DRAFT of consolidation of proposed agricultural projects revised 030311

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DRAFT of consolidation of proposed agricultural projects revised 030311 Powered By Docstoc
					DRAFT 03/03/11

Consolidation of proposed Agricultural projects

All of the proposed Agricultural projects submitted in the original proposal to the Interstate Stream
Commission (ISC) were interrelated to some degree. Several of the projects would utilize all, or part of
the 14,000 acre feet of water available under the Arizona Water Settlements Act. In addition one project
proposed dealt with restoring water rights for stock tanks on forest lands not included in the 1964
adjudication. The balance of the project proposals that fell in the agricultural area did not seek to use
any of the 14,000 acre feet of water available. They were proposals to more efficiently convey and
utilize the water--primarily that used by agriculture—by employing different irrigation techniques,
improving infrastructure for diverting and delivering the water and, and measuring water use.

The projects proposed to use part, or all, of the 14,000 acre-feed included several common components.
The first was to capture the water with a dam on the Gila River, or off stream, or with some combination
of the two. The water would then be stored in a reservoir, underground, or utilizing slurry walls, or some
combination of these. The water could then be distributed by gravity flow or pumping, as needed during
the year, to assure a dependable and adequate supply of water for irrigation, ecological, recreational, or
other needs.

Suggested locations for a dam ranged from the edge of the Wilderness on the Gila River, to one ½ mile
below the confluence of the Gila River and Mogollon Creek, with another option at Red Rock, primarily
to irrigate a proposed vineyard in that area.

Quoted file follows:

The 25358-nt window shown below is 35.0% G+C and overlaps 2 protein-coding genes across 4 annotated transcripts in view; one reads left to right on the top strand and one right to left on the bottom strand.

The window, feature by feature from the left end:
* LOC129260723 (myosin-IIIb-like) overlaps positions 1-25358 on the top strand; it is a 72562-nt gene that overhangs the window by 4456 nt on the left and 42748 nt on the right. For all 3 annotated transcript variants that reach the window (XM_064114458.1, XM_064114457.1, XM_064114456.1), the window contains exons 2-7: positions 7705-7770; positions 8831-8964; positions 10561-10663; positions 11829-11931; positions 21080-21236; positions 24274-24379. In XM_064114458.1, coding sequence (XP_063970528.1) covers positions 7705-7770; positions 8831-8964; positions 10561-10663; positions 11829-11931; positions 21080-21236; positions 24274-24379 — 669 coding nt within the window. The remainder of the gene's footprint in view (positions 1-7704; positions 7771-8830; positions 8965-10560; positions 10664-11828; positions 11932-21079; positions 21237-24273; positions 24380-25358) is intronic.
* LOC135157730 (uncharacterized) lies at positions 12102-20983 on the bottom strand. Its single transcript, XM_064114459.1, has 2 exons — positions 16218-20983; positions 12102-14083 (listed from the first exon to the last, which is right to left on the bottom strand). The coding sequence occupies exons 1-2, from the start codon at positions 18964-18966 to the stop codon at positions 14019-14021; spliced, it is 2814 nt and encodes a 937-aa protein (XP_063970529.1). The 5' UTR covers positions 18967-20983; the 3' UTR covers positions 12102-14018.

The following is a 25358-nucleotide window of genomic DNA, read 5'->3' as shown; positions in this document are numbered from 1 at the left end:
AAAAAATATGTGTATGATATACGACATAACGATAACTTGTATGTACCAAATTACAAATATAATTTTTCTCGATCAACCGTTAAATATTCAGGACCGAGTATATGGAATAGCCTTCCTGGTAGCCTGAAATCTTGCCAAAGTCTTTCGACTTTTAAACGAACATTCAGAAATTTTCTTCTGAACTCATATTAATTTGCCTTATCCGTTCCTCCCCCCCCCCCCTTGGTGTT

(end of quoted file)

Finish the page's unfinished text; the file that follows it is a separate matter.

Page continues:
Depending on the location of a dam, the project would meet some or all of the following needs, which
would benefit all entities and individuals along the river and in the surrounding area and communities:
    Flood Control
    A dependable and adequate water supply throughout the year
    Fulfill existing water rights for irrigation and stock tanks, and restore any rights lost in the 1964
    Expand agricultural production options
    Maintain and improve ecology in and along the river
    Expand recreational opportunities
    Provide water for non-consumptive domestic wells
    Preserve agricultural and related heritage in the Gila Valley
    Environmental requirements for habitat in and along the River

This project would meet a water supply demand in the Southwest Water Planning Region by increasing
the amount of water available for:
     Non-Consumptive domestic wells for watering yards, gardens and livestock
     Agricultural cropping alternatives
     Low-flow periods in the river
     Recharging aquifers
     Meeting future needs from population growth and business expansion
While the project is largely conceptual at this point, some preliminary engineering work has been
considered in developing the proposals related to a dam and storage options. More extensive
engineering design has been completed for permanent diversion structures to divert water out of the
river into acequias.

      Dam:
          o     A dam would preferably be located in the upper Gila basin to take advantage of gravity
                flow for distributing water as needed downstream. If off-stream alternatives were
                considered on Bear Creek, Mogollon Creek, Duck Creek, or some combination of these,
                pumping alternatives might have to be considered for distributing the water, depending
                on the method of storage selected.
      Irrigation Diversions:
            o Diversion structures need to be upgraded to avoid disruptions to irrigation and to
                minimize costs for repair and replacement, which require work in the river. A Diversion
                Practices Pilot Project, which has been used in other parts of New Mexico, was
                proposed to replace in-stream diversion structures with a subsurface collection as the
                method for getting water into acequias.

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